BURIED TREASURE: Older books worth digging for

 

THE MARVELS PROJECT #1 – 8  (Marvel, 2009-2010)  Ed Brubaker, story.  Steve Epting, art.  Dave Stewart, color art.  VC’s Chris Eliopoulos, letters.

I’d forgotten what an absolute gem this series is until I pulled out my copies and read this again all in one sitting.  Brubaker is the perfect choice to write this re-imagining of the beginnings of so many of Marvel/Timely’s pre-WWWII heroes.

Back in August 2009, I wrote a review of Issue #1 and had this to say about THE MARVELS PROJECT“What better way to top off a year-long celebration of 70 years of Marvel Comics than with a limited series that details the beginning of it all?  What better writer to handle with care the heady task of plotting this event and treating these long=term characters properly than Ed Brubaker? What better artist to trust with maintaining accurate historical detail while creating some exciting visuals that Steve Epting?”

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Boy, do Brubaker and Epting ever deliver on that expectation!  In a highly entertaining narrative fashion THE MARVELS PROJECT explains the start of the Marvel Universe and reveals the hidden connection between the heroes.  Brubaker gets down to business in Issue #1 and starts laying out the groundwork and builds on his foundation in every succeeding issue.  (What a welcome relief from some current long-winded epics that are 50% padding/filler in order to stretch them out.)  The unifying theme that connects all these heroes is the beginnings of World War II.  Both the United States and Germany seem to be in a technological race to be the first country to develop a super-human.  The carefully detailed art of Steve Epting looks authentic, like it was taken from old photographs.  All the action takes place between 1938 – 1941 - - and Epting’s illustrations of cars, buildings, clothing, items of furnishing and street scenes look like the real thing.  It’s some of the best work from a highly under-rated artist.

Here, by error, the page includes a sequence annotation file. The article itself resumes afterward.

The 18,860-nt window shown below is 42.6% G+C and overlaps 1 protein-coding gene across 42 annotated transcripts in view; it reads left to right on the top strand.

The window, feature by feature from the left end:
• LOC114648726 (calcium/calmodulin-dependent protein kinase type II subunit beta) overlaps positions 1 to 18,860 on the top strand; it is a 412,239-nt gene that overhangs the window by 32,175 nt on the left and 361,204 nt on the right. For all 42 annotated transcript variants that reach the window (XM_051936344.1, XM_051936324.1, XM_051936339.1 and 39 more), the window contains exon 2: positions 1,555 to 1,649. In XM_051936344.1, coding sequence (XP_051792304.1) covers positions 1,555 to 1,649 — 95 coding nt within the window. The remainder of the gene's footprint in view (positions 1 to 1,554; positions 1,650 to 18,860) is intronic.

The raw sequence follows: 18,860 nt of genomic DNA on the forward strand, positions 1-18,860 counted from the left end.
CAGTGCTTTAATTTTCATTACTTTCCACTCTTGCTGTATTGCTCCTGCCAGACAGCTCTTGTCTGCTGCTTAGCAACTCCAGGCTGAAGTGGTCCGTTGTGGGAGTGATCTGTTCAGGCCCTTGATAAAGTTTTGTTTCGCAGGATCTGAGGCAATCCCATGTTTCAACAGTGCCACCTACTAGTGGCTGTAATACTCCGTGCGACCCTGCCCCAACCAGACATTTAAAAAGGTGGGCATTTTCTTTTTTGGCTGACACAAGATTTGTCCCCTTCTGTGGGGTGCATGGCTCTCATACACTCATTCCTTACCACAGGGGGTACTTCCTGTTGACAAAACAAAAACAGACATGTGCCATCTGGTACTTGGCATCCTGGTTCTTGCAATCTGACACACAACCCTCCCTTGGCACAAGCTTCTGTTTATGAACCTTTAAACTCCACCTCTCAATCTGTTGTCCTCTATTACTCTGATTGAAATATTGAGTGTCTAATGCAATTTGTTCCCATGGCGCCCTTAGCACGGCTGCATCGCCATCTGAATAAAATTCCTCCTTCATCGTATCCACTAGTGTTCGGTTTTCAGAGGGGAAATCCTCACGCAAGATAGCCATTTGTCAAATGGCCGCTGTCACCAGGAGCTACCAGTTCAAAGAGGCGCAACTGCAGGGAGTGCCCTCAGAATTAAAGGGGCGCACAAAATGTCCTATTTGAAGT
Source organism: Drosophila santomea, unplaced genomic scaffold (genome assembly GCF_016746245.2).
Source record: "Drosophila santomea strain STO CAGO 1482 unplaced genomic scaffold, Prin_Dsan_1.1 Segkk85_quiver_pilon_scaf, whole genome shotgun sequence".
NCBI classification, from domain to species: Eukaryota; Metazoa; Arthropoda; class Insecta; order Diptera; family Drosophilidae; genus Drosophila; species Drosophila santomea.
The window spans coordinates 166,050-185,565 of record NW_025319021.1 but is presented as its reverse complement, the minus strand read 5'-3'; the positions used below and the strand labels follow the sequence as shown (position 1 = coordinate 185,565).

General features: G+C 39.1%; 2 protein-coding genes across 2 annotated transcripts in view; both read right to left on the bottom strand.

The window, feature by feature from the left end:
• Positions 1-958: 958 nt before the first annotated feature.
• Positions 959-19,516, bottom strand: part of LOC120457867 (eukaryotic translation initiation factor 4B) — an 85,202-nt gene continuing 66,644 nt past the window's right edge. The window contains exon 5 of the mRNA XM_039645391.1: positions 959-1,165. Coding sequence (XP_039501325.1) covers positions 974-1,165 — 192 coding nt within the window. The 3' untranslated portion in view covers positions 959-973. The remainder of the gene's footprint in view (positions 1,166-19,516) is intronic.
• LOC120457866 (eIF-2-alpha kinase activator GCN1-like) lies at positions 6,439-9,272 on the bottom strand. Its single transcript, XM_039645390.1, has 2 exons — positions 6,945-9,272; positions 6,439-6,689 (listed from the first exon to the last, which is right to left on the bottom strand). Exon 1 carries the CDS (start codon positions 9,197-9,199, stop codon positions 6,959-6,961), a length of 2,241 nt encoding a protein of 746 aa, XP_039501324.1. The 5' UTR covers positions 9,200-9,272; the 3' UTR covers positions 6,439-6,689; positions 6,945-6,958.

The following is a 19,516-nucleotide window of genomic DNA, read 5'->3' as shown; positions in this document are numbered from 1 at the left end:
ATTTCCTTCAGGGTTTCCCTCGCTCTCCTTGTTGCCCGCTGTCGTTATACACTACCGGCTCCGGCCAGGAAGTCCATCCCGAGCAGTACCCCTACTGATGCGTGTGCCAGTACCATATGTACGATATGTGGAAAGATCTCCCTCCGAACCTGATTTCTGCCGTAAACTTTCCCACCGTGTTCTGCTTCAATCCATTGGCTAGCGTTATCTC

The well-known characters are here in their early stages = the original Human Torch and Toro, Namor the Sub-Mariner, Captain America and Bucky, and Nick Fury.  Brubacker enhances the proceedings with some creations of his own along with some second-tier Marvel/Timely characters that get a showcase here = Dr. Thomas Halloway (the Angel), John Steele (the first super-soldier), The Destroyer (with links to the original Union Jack), Red Hargrove (Nick Fury’s buddy who inspired the Howling Commandos battle cry), and the Two-Gun Kid (via time travel).  My favorite is The Ferret, a non super-powered detective who doesn’t get much panel time but plays an important role in the proceedings.

Copies of THE MARVELS PROJECT were made available in both hardcover and trade paperback so these shouldn’t be too difficult to track down . Highly recommended.

RED SKULL: INCARNATE #1-5  (Marvel limited series, 2011)  Greg Pak, writer.  Mirko Colak, artist.  Matthew Wilson, colorist.  VC’s Clayton Cowles, letters.  David Aja, cover art.

What grabs the attention immediately is the series of cover illustrations all done by David Aja.  Each one looks like a realistic German propaganda poster (that is, if the Red Skull were an actual character in history).  Speaking of realism, writer Greg Pak has done an incredible amount of research (which he shares some of in the post-notes) evident throughout the story = settings, events, portrayals etc.

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We first meet the Red Skull as young Johann Schmidt, one of several orphans (mother died in childbirth, father unknown) abused by a cruel taskmaster at the Munich Home For Wayward Boys in 1923 Germany.  The beginnings of his involvement with the upstart Nazi party and his personal development start to play out in Issue #1, and the picture is grim.  It’s hard not to feel sad and depressed/disgusted by the end of the issue.